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Archive for the ‘space’ category: Page 7

Jun 12, 2022

James Webb Space Telescope hit by a micrometeoroid, larger than what NASA had anticipated

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The James Webb Space Telescope dima_zel/ iStock

Between May 23 and 25, the James Webb Space Telescope (JWST) was hit by a micrometeoroid that has impacted one of its primary mirror segments, NASA said in a recent update on its website. The telescope continues to function at levels exceeding mission requirements.

A meteoroid is a fragment of an asteroid and can be either large or small. A micrometeoroid, though, is a microscopic fragment of a meteoroid and is smaller than a grain of sand. NASA estimates that millions of meteoroids and micrometeoroids strike the Earth’s atmosphere every day but most burn up due to the friction.

Jun 12, 2022

This was one of NASA’s most dangerous spacewalks 😱

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Jun 12, 2022

Learn about the astonishing discoveries and near-misses of the New Horizons mission to Pluto 🚀

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#PlanetExplorers brings you epic stories of exploration and discovery around five bodies in our solar system, told by the scientists who love and study them.

Jun 12, 2022

Scientists show how our brain is a mini representation of the universe! And it’s amazing

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Jun 12, 2022

Astronomers have discovered the brightest pulsar yet in the universe

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Jun 12, 2022

Repeating fast radio bursts from space are mysterious. This one is even weirder

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This week, explore a mysterious burst of radio waves from space, meet a miraculous Galapagos tortoise, discover a fearsome dinosaur, learn what it takes to explore Venus, and more.

Jun 11, 2022

Navigation Sensor on Mars Helicopter Dead, NASA Says

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NASA’s Mars helicopter has run into a bit of trouble after 28 successful flights and well over an entire dusty Earth year into its mission on the Red Planet.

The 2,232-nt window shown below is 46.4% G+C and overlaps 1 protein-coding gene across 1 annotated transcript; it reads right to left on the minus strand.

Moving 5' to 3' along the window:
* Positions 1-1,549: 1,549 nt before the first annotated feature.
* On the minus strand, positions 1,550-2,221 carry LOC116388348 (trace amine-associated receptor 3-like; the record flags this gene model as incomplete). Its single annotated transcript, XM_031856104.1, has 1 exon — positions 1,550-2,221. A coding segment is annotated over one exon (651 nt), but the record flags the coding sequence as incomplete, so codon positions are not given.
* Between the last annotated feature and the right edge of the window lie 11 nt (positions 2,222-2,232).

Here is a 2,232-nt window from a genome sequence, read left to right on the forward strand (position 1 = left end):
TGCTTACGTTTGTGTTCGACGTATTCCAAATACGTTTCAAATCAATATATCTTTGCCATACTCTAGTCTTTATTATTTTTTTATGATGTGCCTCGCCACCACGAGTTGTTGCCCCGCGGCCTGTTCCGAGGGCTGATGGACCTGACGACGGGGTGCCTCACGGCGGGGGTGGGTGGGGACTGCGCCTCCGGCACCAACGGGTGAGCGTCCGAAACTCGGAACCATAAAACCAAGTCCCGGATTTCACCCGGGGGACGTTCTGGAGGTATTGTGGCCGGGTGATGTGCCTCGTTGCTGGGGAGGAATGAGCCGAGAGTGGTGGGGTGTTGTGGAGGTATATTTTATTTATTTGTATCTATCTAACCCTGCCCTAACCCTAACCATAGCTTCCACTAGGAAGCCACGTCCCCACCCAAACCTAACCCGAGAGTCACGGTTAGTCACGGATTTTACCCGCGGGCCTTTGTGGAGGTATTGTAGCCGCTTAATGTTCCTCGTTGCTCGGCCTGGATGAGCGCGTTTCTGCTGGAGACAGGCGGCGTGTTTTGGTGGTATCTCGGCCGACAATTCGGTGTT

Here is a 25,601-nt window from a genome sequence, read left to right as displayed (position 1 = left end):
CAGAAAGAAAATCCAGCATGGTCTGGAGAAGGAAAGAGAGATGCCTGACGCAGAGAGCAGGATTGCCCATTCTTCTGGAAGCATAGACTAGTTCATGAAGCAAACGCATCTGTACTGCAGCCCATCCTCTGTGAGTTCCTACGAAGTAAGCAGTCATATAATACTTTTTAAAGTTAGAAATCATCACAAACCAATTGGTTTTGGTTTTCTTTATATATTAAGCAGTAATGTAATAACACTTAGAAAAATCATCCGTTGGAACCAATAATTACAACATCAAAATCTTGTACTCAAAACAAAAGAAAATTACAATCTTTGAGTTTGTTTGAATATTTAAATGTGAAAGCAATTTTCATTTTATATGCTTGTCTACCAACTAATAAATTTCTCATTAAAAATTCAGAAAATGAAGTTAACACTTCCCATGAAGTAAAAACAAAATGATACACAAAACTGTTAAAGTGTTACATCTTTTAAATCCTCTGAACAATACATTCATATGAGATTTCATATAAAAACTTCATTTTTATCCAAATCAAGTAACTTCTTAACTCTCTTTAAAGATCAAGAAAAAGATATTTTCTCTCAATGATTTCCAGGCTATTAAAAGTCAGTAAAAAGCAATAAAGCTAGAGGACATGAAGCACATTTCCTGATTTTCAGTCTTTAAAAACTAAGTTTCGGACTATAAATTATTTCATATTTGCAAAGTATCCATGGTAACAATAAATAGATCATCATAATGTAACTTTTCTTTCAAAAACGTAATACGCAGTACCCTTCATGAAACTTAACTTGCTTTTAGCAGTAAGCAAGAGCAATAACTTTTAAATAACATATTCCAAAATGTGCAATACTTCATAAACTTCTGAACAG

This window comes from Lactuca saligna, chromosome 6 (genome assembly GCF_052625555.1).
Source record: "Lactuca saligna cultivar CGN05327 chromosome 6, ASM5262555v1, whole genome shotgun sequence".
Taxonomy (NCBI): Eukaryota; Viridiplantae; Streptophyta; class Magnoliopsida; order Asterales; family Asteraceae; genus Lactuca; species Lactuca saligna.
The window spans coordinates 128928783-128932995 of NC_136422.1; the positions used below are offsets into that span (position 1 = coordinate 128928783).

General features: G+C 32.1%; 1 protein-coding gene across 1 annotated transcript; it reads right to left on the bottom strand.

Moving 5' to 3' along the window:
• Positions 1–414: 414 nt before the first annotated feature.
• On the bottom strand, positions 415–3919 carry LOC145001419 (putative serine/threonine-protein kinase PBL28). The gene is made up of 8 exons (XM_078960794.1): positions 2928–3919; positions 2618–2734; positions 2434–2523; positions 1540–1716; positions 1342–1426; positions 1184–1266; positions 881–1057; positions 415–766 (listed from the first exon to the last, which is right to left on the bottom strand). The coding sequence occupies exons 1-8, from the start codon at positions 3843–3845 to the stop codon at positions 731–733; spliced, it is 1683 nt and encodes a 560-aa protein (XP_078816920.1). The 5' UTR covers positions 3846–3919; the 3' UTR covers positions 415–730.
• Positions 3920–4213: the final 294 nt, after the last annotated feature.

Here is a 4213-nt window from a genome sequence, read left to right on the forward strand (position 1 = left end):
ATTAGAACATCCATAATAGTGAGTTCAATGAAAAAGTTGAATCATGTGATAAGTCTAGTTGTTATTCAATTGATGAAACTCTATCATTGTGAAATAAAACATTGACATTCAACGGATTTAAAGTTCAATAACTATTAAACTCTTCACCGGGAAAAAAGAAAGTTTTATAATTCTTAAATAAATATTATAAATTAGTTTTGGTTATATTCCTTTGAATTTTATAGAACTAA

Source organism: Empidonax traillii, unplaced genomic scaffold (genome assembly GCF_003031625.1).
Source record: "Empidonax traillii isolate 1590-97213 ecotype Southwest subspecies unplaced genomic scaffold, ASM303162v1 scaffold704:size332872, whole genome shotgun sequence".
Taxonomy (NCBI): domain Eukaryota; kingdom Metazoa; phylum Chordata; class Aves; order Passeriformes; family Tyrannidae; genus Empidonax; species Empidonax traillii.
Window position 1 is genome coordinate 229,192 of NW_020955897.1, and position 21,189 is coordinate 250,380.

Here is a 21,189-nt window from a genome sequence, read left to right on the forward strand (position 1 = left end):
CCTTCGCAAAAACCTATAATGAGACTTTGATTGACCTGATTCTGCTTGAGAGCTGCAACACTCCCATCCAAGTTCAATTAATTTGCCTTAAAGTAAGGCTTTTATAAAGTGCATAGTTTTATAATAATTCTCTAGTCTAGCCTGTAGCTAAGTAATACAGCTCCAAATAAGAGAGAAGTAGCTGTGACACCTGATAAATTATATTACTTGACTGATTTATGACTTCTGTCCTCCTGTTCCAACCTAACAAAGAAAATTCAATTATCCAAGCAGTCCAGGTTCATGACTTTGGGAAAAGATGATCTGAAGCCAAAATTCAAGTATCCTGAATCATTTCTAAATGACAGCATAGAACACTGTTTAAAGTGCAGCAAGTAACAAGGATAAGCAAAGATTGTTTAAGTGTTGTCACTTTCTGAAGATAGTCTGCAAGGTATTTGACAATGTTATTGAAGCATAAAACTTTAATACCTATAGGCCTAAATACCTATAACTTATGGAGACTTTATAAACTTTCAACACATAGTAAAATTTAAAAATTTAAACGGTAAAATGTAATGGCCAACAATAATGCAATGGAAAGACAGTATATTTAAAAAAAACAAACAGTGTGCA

One of the four-pound rotorcraft’s navigation sensors has given out — an unfortunate new development, especially considering Martian winter is almost upon it. Extreme temperature swings could soon wreak havoc on the rest of the helicopter’s electronics.

But the team at NASA’s Jet Propulsion Lab says their plucky rotorcraft isn’t finished yet.

Jun 10, 2022

Europe will launch a ‘lurking’ probe in 2029 to watch for an interstellar comet

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The probe will wait in space for a yet unknown, but very exciting, object to arrive.


Europe’s Comet Interceptor probe will lurk in space, waiting for a pristine interstellar comet to zoom by.

Jun 10, 2022

NASA announces a new investigation of unidentified aerial phenomena

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The agency will release a report on UAPs sometime next year after a nine-month investigation.


NASA will fund a “no more than $100,000 study” looking at what astrophysical data exists with unexplained origins led by astrophysicist David Spergel.

Jun 9, 2022

Putting the theory of special relativity into practice

Posted by in categories: physics, space

Scientists who study the cosmos have a favorite philosophy known as the “mediocrity principle,” which, in essence, suggests that there’s really nothing special about Earth, the sun or the Milky Way galaxy compared to the rest of the universe.

Now, new research from CU Boulder adds yet another piece of evidence to the case for mediocrity: Galaxies are, on average, at rest with respect to the . Jeremy Darling, a CU Boulder astrophysics professor, recently published this new cosmological finding in The Astrophysical Journal Letters.

“What this research is telling us is that we have a funny motion, but that funny motion is consistent with everything we know about the —there’s nothing special going on here,” said Darling. “We’re not special as a galaxy or as observers.”

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